Neil Griffiths, Managing Director of TeleTracking Europe, questions why, when a centralised command centre is capable of improving patient care in myriad ways, it should not be considered good practice on a daily basis beyond crisis management.

During the Covid-19 pandemic hospitals across the country, indeed the globe, rapidly established centralised command centres to cope with the huge influx of demand on services. From identifying where newly admitted patients should be placed and staffing those areas, to managing operating room schedules and tracking patient and staff movement, these centres have been are critical to managing resources, workflows and capacity management. 

The NHS England Emergency Preparedness, Resilience and Response (EPRR) Framework now stipulates that trusts should have a pre-identified command centre and alternative fall-back location to show they can effectively respond to major, critical and business continuity incidents whilst maintaining services to patients.

But why should this approach only be deployed in times of a major crisis?

Defining a Crisis

While the pandemic affected every hospital across the country, the truth is that pre-pandemic, every single hospital experienced a series of mini crises every single day. Unless mindsets have changed in the last 18 months, health providers will fall back into the same old ways of working and battling the same mini crises day in and day out.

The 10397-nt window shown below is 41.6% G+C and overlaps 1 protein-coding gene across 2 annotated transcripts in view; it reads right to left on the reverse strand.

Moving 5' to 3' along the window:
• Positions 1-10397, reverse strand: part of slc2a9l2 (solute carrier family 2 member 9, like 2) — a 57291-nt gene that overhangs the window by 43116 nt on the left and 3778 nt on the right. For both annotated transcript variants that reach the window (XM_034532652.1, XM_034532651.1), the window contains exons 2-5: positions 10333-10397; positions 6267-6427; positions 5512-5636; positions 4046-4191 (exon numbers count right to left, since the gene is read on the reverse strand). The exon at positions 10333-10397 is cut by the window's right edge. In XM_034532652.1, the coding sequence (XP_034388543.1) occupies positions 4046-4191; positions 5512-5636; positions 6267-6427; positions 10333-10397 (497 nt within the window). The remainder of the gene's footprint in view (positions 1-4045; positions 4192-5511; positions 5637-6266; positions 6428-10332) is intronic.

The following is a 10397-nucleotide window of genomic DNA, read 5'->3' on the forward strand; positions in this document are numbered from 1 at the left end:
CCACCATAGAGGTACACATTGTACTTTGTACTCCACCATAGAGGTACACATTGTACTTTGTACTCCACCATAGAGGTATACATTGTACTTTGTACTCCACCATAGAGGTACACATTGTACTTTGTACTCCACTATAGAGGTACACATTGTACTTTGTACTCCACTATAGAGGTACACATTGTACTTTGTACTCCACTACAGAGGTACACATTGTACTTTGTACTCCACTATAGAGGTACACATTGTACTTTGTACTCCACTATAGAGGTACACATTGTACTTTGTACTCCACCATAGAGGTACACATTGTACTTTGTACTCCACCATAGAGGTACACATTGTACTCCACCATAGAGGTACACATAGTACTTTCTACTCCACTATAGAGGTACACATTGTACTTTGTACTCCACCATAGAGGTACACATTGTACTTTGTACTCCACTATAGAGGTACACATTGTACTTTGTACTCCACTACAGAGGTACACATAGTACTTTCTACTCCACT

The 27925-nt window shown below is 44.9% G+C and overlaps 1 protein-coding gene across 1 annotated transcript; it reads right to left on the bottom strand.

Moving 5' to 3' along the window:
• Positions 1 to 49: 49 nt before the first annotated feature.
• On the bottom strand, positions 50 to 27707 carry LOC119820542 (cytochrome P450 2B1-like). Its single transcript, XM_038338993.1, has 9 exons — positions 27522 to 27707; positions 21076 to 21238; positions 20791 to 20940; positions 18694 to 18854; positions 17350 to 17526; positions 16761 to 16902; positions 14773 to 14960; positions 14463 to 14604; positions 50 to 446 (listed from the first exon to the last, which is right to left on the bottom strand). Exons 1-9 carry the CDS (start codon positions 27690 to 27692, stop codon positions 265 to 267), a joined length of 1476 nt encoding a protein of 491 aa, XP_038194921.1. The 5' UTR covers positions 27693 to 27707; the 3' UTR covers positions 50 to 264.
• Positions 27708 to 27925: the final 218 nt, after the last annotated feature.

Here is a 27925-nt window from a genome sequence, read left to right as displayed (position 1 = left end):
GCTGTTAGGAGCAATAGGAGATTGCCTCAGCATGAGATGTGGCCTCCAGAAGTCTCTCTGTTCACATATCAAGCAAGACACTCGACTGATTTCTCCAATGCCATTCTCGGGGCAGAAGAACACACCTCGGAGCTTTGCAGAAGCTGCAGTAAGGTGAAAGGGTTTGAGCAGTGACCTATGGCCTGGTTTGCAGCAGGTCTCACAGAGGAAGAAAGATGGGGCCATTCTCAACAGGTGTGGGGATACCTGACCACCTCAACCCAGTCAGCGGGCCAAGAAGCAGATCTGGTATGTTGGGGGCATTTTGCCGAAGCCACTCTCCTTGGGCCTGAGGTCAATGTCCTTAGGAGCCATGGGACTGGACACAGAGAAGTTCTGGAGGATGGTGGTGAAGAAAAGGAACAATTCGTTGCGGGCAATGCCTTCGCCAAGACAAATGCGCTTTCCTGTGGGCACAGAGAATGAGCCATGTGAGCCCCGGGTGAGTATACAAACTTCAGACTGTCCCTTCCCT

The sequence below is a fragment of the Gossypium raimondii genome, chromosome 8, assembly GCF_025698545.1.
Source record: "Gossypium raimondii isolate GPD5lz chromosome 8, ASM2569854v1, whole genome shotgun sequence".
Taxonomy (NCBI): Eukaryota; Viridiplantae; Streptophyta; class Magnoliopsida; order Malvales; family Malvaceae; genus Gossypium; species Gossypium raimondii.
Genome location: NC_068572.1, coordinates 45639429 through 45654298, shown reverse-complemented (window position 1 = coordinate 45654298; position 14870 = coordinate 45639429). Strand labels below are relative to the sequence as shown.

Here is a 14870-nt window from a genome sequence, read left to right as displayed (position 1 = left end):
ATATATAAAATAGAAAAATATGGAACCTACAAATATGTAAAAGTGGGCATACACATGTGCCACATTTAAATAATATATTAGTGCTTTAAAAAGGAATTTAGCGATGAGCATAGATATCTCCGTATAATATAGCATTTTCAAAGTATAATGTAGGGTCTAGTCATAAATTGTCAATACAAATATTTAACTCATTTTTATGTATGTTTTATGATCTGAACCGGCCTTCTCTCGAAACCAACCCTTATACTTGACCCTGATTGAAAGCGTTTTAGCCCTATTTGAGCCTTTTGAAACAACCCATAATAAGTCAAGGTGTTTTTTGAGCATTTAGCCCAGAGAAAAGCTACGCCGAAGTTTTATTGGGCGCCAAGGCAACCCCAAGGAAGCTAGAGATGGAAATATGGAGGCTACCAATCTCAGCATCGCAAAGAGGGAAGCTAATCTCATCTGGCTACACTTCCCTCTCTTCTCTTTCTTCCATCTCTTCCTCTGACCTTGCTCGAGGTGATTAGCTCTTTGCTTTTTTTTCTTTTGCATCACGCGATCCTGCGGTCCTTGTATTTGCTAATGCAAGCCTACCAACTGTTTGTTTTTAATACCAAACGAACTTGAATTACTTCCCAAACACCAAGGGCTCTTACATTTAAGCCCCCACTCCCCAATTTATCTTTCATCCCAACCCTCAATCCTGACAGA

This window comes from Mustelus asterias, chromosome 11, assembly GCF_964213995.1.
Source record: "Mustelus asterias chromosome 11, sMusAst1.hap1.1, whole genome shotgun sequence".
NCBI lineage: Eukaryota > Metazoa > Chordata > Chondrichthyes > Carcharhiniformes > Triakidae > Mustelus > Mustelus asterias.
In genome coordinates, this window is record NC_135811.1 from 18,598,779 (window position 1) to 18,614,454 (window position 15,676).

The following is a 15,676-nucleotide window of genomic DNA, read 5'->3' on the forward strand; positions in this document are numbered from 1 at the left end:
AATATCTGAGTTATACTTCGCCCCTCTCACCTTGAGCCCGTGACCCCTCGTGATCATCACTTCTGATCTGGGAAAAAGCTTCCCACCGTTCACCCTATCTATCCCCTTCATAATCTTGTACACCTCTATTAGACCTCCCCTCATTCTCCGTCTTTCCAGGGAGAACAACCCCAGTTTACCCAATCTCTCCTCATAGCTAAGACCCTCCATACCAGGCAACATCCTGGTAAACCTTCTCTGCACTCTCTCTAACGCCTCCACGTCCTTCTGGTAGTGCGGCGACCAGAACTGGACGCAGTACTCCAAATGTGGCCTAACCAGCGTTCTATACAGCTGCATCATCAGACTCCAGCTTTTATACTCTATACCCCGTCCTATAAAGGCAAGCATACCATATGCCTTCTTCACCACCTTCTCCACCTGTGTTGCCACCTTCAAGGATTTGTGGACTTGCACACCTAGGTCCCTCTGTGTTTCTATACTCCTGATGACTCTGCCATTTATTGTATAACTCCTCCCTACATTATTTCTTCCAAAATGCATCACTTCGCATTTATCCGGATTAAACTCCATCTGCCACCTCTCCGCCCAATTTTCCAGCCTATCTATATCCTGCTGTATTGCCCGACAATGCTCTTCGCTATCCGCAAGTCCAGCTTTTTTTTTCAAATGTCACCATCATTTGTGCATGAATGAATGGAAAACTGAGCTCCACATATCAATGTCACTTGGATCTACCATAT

How can a modern health service justify the continued reliance on teams of nurses roaming wards in the hunt for an empty bed? Why are highly skilled and motivated staff comparing paper-based notes multiple times a day in a desperate bid to match patient needs to bed availability? And why are these staff, whose primary role is patient care, expected to find the time to clean beds?

These scenarios exemplify the daily crises that have gone unaddressed for too long. The outdated management of the bed estate reduces staff’s time to care and is a significant contributor to poor staff morale and absence due to workplace stress. Moreover, it wastes money and adversely affects patient outcomes.

In contrast, a centralised command centre focuses on every detail of a hospital’s operations with multifaceted potential to improve patient care. With continuous digital monitoring, hospital staff can track incoming ambulances to streamline arrival, monitor the status of Emergency Department and operating rooms, as well as tracking patient movement.

These centres also gain insight, via real-time situational awareness, into the operational efficiency of the hospital to better plan ahead, avoiding unnecessary cancellations of elective procedures. This may prove crucial, as the NHS battles the backlog of appointments that have accrued into 2021 and beyond.

Moreover, as the NHS moves towards integrated care systems, such centralised co-ordination of operations and capacity management will be critical to underpinning an interconnected approach to care. This will help ensure that resources are maximised and care is improved systematically.